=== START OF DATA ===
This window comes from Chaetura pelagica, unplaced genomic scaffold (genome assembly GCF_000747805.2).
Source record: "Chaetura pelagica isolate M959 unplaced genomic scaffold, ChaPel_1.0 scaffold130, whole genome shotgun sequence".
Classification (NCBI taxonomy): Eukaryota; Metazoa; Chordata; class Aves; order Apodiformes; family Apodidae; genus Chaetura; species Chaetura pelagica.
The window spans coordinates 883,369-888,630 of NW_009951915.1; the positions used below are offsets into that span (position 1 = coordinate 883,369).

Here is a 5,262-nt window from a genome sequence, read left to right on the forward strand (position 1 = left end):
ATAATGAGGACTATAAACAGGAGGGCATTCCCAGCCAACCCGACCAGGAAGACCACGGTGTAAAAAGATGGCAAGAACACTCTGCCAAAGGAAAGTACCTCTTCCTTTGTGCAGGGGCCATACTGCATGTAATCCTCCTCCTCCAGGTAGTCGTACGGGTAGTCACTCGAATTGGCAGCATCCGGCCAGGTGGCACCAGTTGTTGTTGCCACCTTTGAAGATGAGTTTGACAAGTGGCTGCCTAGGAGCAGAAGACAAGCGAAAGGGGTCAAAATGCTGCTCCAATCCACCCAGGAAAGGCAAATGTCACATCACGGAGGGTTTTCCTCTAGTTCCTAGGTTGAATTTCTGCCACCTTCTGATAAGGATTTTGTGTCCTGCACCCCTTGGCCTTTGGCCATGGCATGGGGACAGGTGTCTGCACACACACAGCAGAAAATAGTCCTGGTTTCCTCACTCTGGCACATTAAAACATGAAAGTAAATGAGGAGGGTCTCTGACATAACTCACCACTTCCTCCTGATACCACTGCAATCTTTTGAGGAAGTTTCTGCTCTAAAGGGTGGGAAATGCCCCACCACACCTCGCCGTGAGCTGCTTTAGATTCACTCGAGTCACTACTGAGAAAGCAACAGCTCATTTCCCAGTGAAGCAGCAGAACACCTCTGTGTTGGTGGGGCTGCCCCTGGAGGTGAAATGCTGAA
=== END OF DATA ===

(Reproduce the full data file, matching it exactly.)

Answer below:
This window comes from Chaetura pelagica, unplaced genomic scaffold (genome assembly GCF_000747805.2).
Source record: "Chaetura pelagica isolate M959 unplaced genomic scaffold, ChaPel_1.0 scaffold130, whole genome shotgun sequence".
Classification (NCBI taxonomy): Eukaryota; Metazoa; Chordata; class Aves; order Apodiformes; family Apodidae; genus Chaetura; species Chaetura pelagica.
The window spans coordinates 883,369-888,630 of NW_009951915.1; the positions used below are offsets into that span (position 1 = coordinate 883,369).

Here is a 5,262-nt window from a genome sequence, read left to right on the forward strand (position 1 = left end):
ATAATGAGGACTATAAACAGGAGGGCATTCCCAGCCAACCCGACCAGGAAGACCACGGTGTAAAAAGATGGCAAGAACACTCTGCCAAAGGAAAGTACCTCTTCCTTTGTGCAGGGGCCATACTGCATGTAATCCTCCTCCTCCAGGTAGTCGTACGGGTAGTCACTCGAATTGGCAGCATCCGGCCAGGTGGCACCAGTTGTTGTTGCCACCTTTGAAGATGAGTTTGACAAGTGGCTGCCTAGGAGCAGAAGACAAGCGAAAGGGGTCAAAATGCTGCTCCAATCCACCCAGGAAAGGCAAATGTCACATCACGGAGGGTTTTCCTCTAGTTCCTAGGTTGAATTTCTGCCACCTTCTGATAAGGATTTTGTGTCCTGCACCCCTTGGCCTTTGGCCATGGCATGGGGACAGGTGTCTGCACACACACAGCAGAAAATAGTCCTGGTTTCCTCACTCTGGCACATTAAAACATGAAAGTAAATGAGGAGGGTCTCTGACATAACTCACCACTTCCTCCTGATACCACTGCAATCTTTTGAGGAAGTTTCTGCTCTAAAGGGTGGGAAATGCCCCACCACACCTCGCCGTGAGCTGCTTTAGATTCACTCGAGTCACTACTGAGAAAGCAACAGCTCATTTCCCAGTGAAGCAGCAGAACACCTCTGTGTTGGTGGGGCTGCCCCTGGAGGTGAAATGCTGAA